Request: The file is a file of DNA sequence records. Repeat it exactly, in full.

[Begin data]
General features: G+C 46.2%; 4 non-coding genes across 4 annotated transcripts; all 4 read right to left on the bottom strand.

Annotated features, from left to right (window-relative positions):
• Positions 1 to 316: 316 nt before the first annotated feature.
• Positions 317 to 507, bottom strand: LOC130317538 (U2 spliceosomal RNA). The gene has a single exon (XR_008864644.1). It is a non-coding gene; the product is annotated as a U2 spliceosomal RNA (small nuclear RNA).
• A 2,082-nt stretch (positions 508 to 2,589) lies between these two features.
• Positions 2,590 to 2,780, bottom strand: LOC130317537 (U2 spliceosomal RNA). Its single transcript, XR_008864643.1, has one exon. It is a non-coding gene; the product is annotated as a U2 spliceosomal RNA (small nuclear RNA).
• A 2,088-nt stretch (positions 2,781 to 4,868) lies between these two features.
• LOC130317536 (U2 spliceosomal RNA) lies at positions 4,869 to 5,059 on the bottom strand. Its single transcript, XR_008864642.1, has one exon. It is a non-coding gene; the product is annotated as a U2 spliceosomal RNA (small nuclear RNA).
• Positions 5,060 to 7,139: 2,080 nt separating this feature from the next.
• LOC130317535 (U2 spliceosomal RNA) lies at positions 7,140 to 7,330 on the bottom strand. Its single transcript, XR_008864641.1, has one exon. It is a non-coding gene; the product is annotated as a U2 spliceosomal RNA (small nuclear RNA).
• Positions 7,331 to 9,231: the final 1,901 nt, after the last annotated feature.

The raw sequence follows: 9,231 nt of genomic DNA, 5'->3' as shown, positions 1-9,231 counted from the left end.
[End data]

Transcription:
General features: G+C 46.2%; 4 non-coding genes across 4 annotated transcripts; all 4 read right to left on the bottom strand.

Annotated features, from left to right (window-relative positions):
• Positions 1 to 316: 316 nt before the first annotated feature.
• Positions 317 to 507, bottom strand: LOC130317538 (U2 spliceosomal RNA). The gene has a single exon (XR_008864644.1). It is a non-coding gene; the product is annotated as a U2 spliceosomal RNA (small nuclear RNA).
• A 2,082-nt stretch (positions 508 to 2,589) lies between these two features.
• Positions 2,590 to 2,780, bottom strand: LOC130317537 (U2 spliceosomal RNA). Its single transcript, XR_008864643.1, has one exon. It is a non-coding gene; the product is annotated as a U2 spliceosomal RNA (small nuclear RNA).
• A 2,088-nt stretch (positions 2,781 to 4,868) lies between these two features.
• LOC130317536 (U2 spliceosomal RNA) lies at positions 4,869 to 5,059 on the bottom strand. Its single transcript, XR_008864642.1, has one exon. It is a non-coding gene; the product is annotated as a U2 spliceosomal RNA (small nuclear RNA).
• Positions 5,060 to 7,139: 2,080 nt separating this feature from the next.
• LOC130317535 (U2 spliceosomal RNA) lies at positions 7,140 to 7,330 on the bottom strand. Its single transcript, XR_008864641.1, has one exon. It is a non-coding gene; the product is annotated as a U2 spliceosomal RNA (small nuclear RNA).
• Positions 7,331 to 9,231: the final 1,901 nt, after the last annotated feature.

The raw sequence follows: 9,231 nt of genomic DNA, 5'->3' as shown, positions 1-9,231 counted from the left end.